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Best Practices to Avoid Plagiarism: Do's and Do Nots, Common Causes

Do's and Do Not's

Don't: Do:

take an idea, even when you put it in your own words (paraphrase).

put a citation in a footnote at the end of the idea or sentence.

take or borrow many words, even if you change most of them.

either quote exactly, or use all your own words. Then cite the source.

take an argument

mark both the beginning and end of what you borrowed. Ex: "as John Smith aruges...", give the argument, then give the citation in a footnote at the end of the argument.

take a pattern of ideas

say something like "Jane Doe has given a good overview...", Then make it clear what Jane contributed and what you did yourself.

take the quotes that someone else has gathered and cited

say something like "John Smith, as quoted by Jane Doe..." then give the rest of the citation. Borrowing too many quotes that someone else has gathered is bad form, since they've done all the work.

Common Causes

Cause How to avoid this

Mixing your own text with source text.

Look away from your source text when writing, and especially when paraphrasing.

Similar to the above, but due to sloppy note-taking.

Use quotation marks (or italicize) to identify someone else's words or ideas, etc. Always keep the citation information next to the quote, etc.

Last-minute panic

Allow time to get the work done. 

Insufficient resources to complete project

Check early to see that enough resources are available.

Incomplete citation notes.

Take complete notes. For photocopies, be sure to include the title page and its backside.


Get help: Ask Us! Librarians help with research and the Writing Center with composition.


Exceptions for Common Knowledge

"Common knowledge" does not need to be footnoted. It consists of facts that are easily findable. No one person can take credit for them. This doesn't mean that everyone knows it, and it may be news to you.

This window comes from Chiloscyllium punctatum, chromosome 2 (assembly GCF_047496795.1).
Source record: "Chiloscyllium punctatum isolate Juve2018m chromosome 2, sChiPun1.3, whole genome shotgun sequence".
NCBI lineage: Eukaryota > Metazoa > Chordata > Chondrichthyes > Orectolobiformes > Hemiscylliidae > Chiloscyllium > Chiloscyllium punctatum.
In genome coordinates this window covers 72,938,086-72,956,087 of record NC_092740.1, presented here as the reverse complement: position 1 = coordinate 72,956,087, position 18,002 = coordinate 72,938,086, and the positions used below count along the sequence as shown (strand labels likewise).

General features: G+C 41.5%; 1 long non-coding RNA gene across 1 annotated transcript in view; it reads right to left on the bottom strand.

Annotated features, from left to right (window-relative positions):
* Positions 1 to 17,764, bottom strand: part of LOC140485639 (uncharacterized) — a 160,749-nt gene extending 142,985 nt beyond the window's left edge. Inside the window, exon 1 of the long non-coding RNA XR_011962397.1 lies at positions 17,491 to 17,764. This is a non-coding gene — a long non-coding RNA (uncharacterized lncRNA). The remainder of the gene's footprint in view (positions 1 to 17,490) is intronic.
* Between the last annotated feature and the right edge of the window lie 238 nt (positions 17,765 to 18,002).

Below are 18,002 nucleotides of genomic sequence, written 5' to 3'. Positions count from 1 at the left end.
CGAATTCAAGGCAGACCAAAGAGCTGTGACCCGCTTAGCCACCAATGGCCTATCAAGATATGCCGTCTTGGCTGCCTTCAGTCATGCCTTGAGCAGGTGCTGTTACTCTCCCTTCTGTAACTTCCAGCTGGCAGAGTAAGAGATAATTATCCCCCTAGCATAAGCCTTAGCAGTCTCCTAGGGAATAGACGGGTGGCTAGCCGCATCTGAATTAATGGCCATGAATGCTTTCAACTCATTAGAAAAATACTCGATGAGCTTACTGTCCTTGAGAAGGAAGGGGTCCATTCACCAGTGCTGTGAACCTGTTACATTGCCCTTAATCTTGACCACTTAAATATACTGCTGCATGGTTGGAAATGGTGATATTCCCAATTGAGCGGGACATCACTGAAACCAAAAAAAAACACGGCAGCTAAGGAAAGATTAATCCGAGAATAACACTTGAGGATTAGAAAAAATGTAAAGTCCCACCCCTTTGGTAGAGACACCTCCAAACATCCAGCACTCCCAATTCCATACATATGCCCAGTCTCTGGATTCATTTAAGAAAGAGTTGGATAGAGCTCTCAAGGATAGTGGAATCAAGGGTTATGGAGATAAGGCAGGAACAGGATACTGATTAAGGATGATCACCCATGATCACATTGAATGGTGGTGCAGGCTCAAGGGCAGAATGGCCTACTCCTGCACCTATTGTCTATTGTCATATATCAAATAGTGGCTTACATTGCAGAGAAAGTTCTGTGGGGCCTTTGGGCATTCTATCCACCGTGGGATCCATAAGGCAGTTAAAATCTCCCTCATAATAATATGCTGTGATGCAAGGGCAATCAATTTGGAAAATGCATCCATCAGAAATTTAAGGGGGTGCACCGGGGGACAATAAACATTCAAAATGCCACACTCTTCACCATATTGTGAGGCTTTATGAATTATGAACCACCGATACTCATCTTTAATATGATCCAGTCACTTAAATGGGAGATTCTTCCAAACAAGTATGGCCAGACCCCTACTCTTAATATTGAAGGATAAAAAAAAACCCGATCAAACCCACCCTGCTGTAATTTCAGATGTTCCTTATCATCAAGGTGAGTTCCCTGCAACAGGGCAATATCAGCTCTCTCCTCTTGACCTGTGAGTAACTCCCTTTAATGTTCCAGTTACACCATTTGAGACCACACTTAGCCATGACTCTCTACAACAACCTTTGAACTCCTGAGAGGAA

Some examples:

    • Kigali is the capital of Rwanda
    • Las Cruces is located in the Chihuahuan desert, the largest desert of North America
    • Plutonium-239 has a half-life of 24,100 years

By contrast,

    • If the idea or research is unique, you need to give credit.
    • If the fact is hard to find, you want to indicate where it can be located.

When in doubt, cite your source!

    • A conservative rule is to cite anything you did not know before you began your research.
    • A more liberal standard is that anything that would be in a general encyclopedia is common knowledge.
    • Different disciplines and professions have different standards for deciding what is common knowledge. Consult with your professors.

Citation FAQs

Q: What if I have a great quote, but it leaves out essential information?

A: You can insert additional information by using the square parenthesis marks: [ ] This lets the reader know that you have added some part to a quote.

"According to [New York Attorney General Eliot] Spitzer's findings, AOL customer representatives received bonuses of thousands of dollars if they managed to retain about half of the people who called trying to cancel service -- and that led some employees to fail to process such requests. Workers who did not meet that quota were overlooked for promotions or sent for additional training, Spitzer's office said."

Noguchi, Yuki, "AOL to Pay $1.25 Million Fine; Dulles Company to Change Customer Service Practices," The Washington Post, August 25, 2005, D05.


Q: What if I want to use a quote but it contains a lot of extra stuff I don't want?

A: You can drop the unwanted part, using ellipsis [….] to mark the omission. This lets you cut pieces off the beginning or end, or from the middle.

Picacho Mountain is "…a Spanish-English double-generic, like Rio River or Laguna Lake." Robert Julyan, Place Names of New Mexico, Revised edition, University of New Mexico Press, Albuquerque, 1998, p. 266.


Q: What if I just want to use a fact from a source, but say it in different words?>

A: Say it in your own words, and then provide a footnote.

In the early days of Las Cruces, riders would race their horses on Alameda Street every Sunday afternoon (ftnt. 1).

1. Hunner, Jon, et al., Las Cruces, Arcadia Publishing, Charleston SC, 2003, p. 21.


Q. What if I want to use words that were quoted in another source?

One of the points that Malcom Gladwell makes in Blink is that more thinking does not mean better thinking: talking or explaining can actually impede good judgment. He points to what the psychologist Jonathan W. Schooler calls "verbal overshadowing," when an accurate perceptual judgment is overridden by a misleading verbalization.

Malcolm Gladwell, Blink: The Power of Thinking Without Thinking, Little, Brown, and Company, New York and Boston, 2005, p. 119-121. Citing Jonathan W. Schooler, Stellan Ohlson, and Kevin Brooks, "Thoughts Beyond Words: When Language Overshadows Insight," Journal of Experimental Psychology 122, no. 2 (1993),166-183.

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